A 9 year-old patient was referred for endodontic management of her traumatised tooth 21. The patient was accidentally hit in the face by a cricket bat which had resulted in a complicated crown fracture. She had sought emergency management on the day, with the pulpal wound disinfected and temporised with GIC by her referring dentist and was subsequently referred. The fractured coronal fragment was stored in milk and I saw her three days later for her ongoing care.
Clinical examination revealed that the patient was asymptomatic with tooth 21 found to be responding normally to pulp testing. The tooth was found to have complete root development but immature root maturation with thin axial root walls and a wide canal system. All adjacent and lower incisor teeth were found to be responding normally to pulp and percussion testing.
Considering the nature of her trauma and the patient’s age, a decision was made to attempt a pulpotomy procedure to try to preserve the radicular pulp tissue to facilitate further root maturation. Under rubber dam isolation, the existing GIC provisional was carefully removed down to the fracture line and a 2mm pulpotomy performed of the exposed coronal pulp tissue. The pulp stump was irrigated with NaOCl/EDTA to facilitate debridement, disinfection and haemostasis of the pulpal wound. Hard-setting Ca(OH)2 (Dycal) was used over the pulpal wound and this was covered by a layer of RMGIC (Vitrebond). The fractured coronal fragment was subsequently reshaped and rebonded over the pulpotomy using microhybrid flowable composite resin, resulting in a pleasing aesthetic outcome.
- Pre-operative and post-treatment PAs of tooth 21 following calcium hydroxide pulpotomy and reattachment of coronal fragment.
- Clinical images taken during pulpotomy procedure of tooth 21 prior to fragment reattachment: (a) following removal of provisional restoration showing hyperaemic coronal pulp; (b) following pulpotomy – disinfection/heamostasis achieved; (c) following Ca(OH)2 and GIC placement.
- Clinical image of fractured coronal fragment which was reshaped and recontoured prior to rebonding procedure.
- Pre-operative and post-treatment clinical images of tooth 21 following calcium hydroxide pulpotomy and reattachment of coronal fragment. Pleasing aesthetic outcome achieved.
The patient and her parents have been informed of possible long-term complications and the possibility of further treatment in the future, but at this stage, I am hopeful that we are able to maintain pulp vitality and facilitate ongoing root development. I have also advised on trauma prevention strategies and the use of a custom-fitted mouthguard as a preventive measure when playing sports.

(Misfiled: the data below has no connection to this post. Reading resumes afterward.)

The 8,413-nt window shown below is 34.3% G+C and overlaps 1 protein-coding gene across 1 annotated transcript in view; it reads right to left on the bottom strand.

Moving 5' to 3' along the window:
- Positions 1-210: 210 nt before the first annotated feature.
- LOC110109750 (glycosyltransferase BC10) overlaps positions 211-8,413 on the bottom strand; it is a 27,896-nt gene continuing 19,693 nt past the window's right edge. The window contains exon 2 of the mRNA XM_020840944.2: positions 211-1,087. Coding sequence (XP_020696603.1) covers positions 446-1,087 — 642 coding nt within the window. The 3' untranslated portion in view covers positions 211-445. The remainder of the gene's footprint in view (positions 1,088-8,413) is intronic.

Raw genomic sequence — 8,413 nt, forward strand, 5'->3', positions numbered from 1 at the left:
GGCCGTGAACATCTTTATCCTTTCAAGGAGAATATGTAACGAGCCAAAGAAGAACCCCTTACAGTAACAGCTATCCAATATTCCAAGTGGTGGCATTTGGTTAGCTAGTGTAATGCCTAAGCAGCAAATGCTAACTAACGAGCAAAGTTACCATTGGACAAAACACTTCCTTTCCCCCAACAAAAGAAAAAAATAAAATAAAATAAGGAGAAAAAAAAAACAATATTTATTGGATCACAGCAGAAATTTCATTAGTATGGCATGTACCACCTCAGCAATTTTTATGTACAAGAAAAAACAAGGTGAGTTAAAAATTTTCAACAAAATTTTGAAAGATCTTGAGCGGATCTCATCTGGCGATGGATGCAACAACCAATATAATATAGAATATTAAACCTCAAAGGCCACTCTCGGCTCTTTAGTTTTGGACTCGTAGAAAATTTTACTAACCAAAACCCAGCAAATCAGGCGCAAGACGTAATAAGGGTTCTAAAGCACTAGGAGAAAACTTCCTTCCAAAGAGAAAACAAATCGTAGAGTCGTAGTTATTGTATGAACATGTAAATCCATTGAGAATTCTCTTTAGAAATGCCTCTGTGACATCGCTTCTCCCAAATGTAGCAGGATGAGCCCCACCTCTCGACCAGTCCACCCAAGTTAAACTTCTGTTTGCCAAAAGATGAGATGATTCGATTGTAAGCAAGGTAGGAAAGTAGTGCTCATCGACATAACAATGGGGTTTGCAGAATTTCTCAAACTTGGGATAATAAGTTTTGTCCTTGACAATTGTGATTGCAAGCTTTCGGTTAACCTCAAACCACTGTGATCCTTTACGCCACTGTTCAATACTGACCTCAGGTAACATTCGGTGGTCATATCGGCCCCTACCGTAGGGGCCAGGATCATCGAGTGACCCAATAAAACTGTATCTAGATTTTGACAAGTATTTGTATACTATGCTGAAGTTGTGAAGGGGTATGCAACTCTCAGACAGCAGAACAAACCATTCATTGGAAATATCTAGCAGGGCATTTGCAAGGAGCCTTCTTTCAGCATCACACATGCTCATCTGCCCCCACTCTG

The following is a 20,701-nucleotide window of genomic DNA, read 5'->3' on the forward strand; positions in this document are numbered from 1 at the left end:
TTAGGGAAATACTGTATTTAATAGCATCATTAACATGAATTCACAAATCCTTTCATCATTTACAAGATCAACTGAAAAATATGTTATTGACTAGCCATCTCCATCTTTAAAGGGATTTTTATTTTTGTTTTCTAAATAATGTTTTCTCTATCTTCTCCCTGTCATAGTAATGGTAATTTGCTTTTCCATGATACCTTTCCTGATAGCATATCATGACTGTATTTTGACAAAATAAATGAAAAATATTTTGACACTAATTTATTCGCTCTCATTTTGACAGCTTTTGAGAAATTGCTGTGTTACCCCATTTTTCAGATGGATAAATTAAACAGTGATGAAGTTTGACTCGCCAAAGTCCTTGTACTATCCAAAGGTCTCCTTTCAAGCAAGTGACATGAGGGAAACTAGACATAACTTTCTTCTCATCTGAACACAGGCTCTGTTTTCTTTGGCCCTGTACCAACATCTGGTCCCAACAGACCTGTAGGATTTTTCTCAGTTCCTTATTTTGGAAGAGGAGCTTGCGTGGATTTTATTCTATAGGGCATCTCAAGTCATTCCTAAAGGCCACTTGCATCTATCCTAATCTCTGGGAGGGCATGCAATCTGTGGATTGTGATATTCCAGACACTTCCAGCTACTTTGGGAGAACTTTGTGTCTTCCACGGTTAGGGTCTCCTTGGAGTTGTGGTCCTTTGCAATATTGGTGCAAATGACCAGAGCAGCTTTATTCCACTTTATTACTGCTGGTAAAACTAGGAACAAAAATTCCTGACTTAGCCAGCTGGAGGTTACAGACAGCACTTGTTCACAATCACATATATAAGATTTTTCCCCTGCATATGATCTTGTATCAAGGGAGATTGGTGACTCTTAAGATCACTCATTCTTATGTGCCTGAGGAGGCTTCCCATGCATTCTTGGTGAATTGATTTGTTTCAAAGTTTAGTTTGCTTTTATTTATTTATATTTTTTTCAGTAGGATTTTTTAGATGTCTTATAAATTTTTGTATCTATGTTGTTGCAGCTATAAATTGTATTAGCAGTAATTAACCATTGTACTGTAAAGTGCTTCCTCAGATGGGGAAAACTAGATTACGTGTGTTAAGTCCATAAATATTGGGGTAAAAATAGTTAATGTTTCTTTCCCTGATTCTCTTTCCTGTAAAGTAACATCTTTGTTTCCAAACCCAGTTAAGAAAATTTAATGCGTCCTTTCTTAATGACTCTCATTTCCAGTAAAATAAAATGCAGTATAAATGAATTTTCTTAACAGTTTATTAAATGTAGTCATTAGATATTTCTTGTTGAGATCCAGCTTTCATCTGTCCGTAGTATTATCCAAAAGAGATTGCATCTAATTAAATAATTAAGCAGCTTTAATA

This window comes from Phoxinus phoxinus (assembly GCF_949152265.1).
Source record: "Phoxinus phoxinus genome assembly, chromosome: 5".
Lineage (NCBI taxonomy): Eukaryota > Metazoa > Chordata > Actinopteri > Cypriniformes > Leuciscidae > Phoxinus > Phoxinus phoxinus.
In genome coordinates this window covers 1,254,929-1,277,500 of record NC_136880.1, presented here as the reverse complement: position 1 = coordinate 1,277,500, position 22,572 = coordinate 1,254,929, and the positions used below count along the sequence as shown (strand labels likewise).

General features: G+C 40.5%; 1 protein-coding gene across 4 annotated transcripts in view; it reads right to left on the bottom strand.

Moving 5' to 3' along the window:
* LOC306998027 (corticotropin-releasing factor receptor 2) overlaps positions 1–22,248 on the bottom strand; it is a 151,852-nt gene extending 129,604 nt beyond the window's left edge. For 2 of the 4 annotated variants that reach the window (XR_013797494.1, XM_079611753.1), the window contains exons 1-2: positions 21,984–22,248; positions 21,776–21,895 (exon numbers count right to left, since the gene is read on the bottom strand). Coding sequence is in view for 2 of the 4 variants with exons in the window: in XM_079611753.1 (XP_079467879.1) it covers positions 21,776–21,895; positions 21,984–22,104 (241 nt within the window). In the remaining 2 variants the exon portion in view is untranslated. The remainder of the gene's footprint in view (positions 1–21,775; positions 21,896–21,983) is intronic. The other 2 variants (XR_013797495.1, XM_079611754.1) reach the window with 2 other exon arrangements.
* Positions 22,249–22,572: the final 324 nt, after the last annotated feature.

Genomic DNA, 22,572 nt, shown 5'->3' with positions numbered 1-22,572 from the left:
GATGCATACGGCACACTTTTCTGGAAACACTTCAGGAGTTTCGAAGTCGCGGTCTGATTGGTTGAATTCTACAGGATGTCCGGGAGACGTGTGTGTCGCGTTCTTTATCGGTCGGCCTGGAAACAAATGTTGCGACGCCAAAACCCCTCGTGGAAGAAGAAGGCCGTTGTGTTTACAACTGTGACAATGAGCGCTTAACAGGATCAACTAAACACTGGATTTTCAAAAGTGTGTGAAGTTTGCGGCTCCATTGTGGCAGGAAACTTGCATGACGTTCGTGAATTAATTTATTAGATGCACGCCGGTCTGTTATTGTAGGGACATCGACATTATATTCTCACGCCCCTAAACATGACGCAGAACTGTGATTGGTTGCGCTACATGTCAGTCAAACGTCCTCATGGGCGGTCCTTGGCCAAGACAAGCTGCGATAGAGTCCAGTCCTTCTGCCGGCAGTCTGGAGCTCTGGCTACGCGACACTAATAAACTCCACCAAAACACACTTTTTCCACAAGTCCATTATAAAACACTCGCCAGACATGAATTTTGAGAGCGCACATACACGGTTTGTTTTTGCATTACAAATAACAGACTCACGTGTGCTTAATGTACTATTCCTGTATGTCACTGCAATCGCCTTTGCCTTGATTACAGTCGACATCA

Calcium hydroxide pulpotomies have been well documented as a predictable procedure in managing complicated crown fractures following trauma (Cvek (1978), Andreason and Andreason (2007)). In recent years, Mineral Trioxide Aggregate (MTA) has been advocated as being an alternative material for such cases due to its favourable biocompatibility, sealing and dentinogenic properties. While MTA does possess some very beneficial biologic properties, a significant issue with its use in such cases is its tendency to result in discoloration of the surrounding tooth structure, even with the use of white MTA (see case below).
- Clinical images following white MTA pulpotomy and coronal fragment reattachment post-treatment and at 1 year review showing progressive cervical discolouration as a result of MTA.
Calcium hydroxide pulpotomies have been well documented as a sound procedure in such cases prior to MTA being available. Cvek (1978) reported a 96% success of mature and immature teeth treated with partial pulpotomy and capping with calcium hydroxide for traumatic exposures. The interval between accident and treatment varied from 1 hour to 90 days. Traditional calcium hydroxide pulpotomies do not lead to excessive discolouration, which is an important consideration in the management of traumatic injuries in the aesthetic zone.
Dr. Vijay John